• If you had to guess, what is the underlying challenge here?
  • What does your gut say is really going on?

Explore:

  • What makes you think that is true?
  • Where does that idea come from?
  • How long have you felt like that was true?
  • What else could be going on here?

In Step 2, you are working to uncover the core issue at hand. While there might be multiple issues at play, your job as a coach is to excavate the single greatest issue from all the rubble, dust it off and help your coachee examine it. 

A key mindset for you as a coach must be one of curiosity. Your role in this coaching process is not to be a problem-solver but to ask great questions to help your coachee solve their own problem.

 

Step 3: Identify and Explore the Core Feeling

Identify:

  • How does that make you feel?
  • When this happens, what are you feeling?
  • What did it feel like to be in that situation?

Explore:

  • Where do you think that feeling comes from?
  • When did you start feeling this way?
  • Tell me more about that feeling.

At this point, you’ve identified and explored the core issue, now it’s time to unpack how your coachee feels about that issue. Don’t skip this step. Talking about how the issue feels is often a key component to understanding it and finding the next best step forward. 

In this step, you might consider normalizing or validating your coachee’s feelings with phrases like “It makes perfect sense you feel that way because…”

 

Step 4: Define the Cost of Action and Inaction

  • What would happen if you do nothing?
  • What does the current situation cost you emotionally?
  • How would it feel to take action on this today?

In Step 4, you are now clear on the core issue and feeling. This is the moment to explore what’s at stake. What would be the consequences emotionally, practically, financially, and so on, to taking action or not taking action?

Taking inventory on what’s at stake can help to provide some valuable perspective. 

 

Step 5: Create a Vision of an Ideal Outcome

  • If you had a magic wand, what would happen next?
  • What is your ideal vision for how this turns out?
  • Imagine that you wake up one day and this problem is resolved. Walk me through your day and how it will be different. 

This might be my personal favorite step. In Step 5, you are helping your coachee imagine a vision of future success. It’s hard to overstate the power of vision-building. What separates humans from most other species is our ability to see in our minds possible future scenarios. It allows us to rehearse potential decisions before we have to decide.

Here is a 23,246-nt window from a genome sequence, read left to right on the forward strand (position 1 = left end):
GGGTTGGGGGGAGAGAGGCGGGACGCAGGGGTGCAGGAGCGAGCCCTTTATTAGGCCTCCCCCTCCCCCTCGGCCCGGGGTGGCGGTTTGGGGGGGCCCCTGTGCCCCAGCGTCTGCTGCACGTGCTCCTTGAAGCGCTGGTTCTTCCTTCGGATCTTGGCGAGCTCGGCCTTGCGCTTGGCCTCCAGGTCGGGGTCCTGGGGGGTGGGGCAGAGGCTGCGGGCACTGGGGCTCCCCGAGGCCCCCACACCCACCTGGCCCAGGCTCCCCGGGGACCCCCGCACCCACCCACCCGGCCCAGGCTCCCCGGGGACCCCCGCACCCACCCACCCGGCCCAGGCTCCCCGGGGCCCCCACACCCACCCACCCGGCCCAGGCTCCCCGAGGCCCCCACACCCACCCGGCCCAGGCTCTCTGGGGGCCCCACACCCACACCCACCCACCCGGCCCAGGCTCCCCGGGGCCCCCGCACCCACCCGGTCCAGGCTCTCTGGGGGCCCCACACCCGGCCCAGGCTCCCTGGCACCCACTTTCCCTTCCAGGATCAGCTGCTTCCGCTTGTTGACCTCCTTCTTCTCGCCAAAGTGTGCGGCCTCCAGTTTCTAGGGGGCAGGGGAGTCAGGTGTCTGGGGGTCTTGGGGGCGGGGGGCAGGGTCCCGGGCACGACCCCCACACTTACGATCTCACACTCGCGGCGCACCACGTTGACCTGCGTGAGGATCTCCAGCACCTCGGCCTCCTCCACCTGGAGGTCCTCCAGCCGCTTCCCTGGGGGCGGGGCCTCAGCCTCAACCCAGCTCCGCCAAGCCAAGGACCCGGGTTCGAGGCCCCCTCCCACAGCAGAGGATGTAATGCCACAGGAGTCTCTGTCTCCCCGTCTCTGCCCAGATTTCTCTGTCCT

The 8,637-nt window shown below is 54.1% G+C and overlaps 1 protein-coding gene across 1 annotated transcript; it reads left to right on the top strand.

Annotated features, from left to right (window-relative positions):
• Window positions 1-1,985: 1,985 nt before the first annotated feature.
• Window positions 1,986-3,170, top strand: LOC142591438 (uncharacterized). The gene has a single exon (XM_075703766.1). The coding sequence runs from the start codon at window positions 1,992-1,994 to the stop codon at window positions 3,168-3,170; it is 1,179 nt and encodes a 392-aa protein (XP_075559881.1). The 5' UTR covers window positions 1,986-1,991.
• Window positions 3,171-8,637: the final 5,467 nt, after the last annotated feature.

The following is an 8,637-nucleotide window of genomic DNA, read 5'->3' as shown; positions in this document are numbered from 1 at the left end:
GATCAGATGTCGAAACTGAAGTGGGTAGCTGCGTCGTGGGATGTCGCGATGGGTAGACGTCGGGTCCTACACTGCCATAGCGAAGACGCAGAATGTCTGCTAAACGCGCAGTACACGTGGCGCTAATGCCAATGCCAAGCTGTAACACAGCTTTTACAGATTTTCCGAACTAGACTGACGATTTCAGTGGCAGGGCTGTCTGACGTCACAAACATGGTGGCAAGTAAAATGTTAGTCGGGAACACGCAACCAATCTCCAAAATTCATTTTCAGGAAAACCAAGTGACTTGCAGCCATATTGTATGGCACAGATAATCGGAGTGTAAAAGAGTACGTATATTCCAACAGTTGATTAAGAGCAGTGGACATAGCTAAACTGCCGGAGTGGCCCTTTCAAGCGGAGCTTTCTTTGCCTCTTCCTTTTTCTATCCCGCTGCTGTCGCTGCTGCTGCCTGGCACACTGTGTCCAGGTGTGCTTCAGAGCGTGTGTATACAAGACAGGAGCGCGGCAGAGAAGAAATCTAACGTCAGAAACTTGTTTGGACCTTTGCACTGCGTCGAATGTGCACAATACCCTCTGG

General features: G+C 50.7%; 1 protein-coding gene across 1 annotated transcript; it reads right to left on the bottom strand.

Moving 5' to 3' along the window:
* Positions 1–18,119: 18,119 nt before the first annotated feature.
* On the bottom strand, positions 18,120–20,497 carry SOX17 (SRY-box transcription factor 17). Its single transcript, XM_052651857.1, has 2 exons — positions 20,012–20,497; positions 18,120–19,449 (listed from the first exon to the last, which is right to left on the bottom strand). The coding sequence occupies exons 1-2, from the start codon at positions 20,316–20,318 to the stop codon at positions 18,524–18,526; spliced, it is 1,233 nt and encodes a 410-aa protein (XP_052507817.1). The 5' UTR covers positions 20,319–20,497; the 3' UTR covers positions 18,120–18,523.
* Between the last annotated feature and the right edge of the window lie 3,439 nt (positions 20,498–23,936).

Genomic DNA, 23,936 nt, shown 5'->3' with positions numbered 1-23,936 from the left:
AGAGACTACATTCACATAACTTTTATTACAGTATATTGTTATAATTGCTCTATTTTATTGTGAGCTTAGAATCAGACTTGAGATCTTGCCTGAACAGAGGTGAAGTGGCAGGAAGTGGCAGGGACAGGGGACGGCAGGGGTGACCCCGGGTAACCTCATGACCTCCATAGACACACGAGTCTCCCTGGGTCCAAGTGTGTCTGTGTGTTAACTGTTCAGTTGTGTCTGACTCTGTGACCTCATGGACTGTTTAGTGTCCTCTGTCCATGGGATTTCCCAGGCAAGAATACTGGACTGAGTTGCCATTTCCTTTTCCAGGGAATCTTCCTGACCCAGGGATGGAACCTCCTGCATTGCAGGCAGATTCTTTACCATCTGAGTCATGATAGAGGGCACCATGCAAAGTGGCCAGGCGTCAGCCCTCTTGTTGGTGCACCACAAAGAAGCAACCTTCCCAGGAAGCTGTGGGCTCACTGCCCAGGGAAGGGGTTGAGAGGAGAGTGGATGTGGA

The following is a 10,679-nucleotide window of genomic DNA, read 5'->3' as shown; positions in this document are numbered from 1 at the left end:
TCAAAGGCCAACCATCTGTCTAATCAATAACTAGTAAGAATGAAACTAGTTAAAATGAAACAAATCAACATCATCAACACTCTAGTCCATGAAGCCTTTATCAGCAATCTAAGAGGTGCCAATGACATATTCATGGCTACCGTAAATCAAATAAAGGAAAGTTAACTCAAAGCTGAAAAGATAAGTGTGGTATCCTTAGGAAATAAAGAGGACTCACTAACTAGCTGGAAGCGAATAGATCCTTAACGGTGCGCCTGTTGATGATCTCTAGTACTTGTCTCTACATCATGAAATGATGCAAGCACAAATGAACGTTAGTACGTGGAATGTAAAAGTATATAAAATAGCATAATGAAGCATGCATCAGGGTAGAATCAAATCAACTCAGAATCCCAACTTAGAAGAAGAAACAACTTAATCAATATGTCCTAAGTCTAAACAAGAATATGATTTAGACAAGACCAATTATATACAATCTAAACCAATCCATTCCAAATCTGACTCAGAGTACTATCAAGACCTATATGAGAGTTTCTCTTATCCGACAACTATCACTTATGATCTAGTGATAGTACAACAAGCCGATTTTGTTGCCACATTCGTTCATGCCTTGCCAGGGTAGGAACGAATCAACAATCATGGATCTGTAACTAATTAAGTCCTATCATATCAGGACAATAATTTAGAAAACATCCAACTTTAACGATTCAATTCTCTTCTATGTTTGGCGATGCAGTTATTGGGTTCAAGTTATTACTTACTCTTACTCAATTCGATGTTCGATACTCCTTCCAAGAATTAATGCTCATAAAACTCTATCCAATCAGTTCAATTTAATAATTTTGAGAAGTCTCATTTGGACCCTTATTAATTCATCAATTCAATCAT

We’re hard-wired to constantly be dress-rehearsing future threats in our mind, that’s easy and it serves some obvious evolutionary benefits. However, dress-rehearsing success in our minds is much harder. It’s not as natural, so a coach can be an incredibly helpful facilitator of this experience. 

 

Step 6: Explore All Possible Solutions

  • If you had to take action today, what would you do?
  • What are all the possible paths you can take?
  • What would “future you” say is your best course of action?

Step 6 is designed to get all the ideas out on the table. Once your coachee is clear on the core issue and how they feel about it, what’s at stake, and what their ideal future might be, this is the moment to make sure no stone has been left unturned. 

Your job as a coach here is to help your coachee explore every possible perspective. 

 

Step 7: Create S.M.A.R.T. Action Steps & Accountability

  • On a scale of 1-10, how ready are you to take action?
  • What do you think you can accomplish in the next week?
  • How would you like me to hold you accountable for that?

The final step of every coaching conversation is to help your coachee define an action step and agree on how you will hold them accountable for following through. 

A S.M.A.R.T. action step is one that is Specific, Measureable, Attainable, Relevant, and Time-bound. That means “I’m going to think more about it” isn’t an action step. Your role as a coach is to dig for the most specific version of the action step possible and define a clear method for following up with your coachee to ensure it’s done. 

Accountability can simply be “I will ask you about this during our meeting next Wednesday.” or “Are you open to emailing me when you finish this task on Friday?”. 

That’s it. Boom. You did it! Bravo!

clapping applause GIF

Now take a deep breath, and go do it again. Practice makes permanent! 

 



👉Click Here to Download the PDF

I invite you to give this cheat sheet a try.

If you simply follow the seven steps when working with other members on your team you will more quickly build trust and rapport, create more collaborative relationships, and help people get unstuck faster for better results. 

Comment below or email me once you’ve used the cheat sheet in real life. I’m here to help and answer any questions that pop up!

Happy Coaching!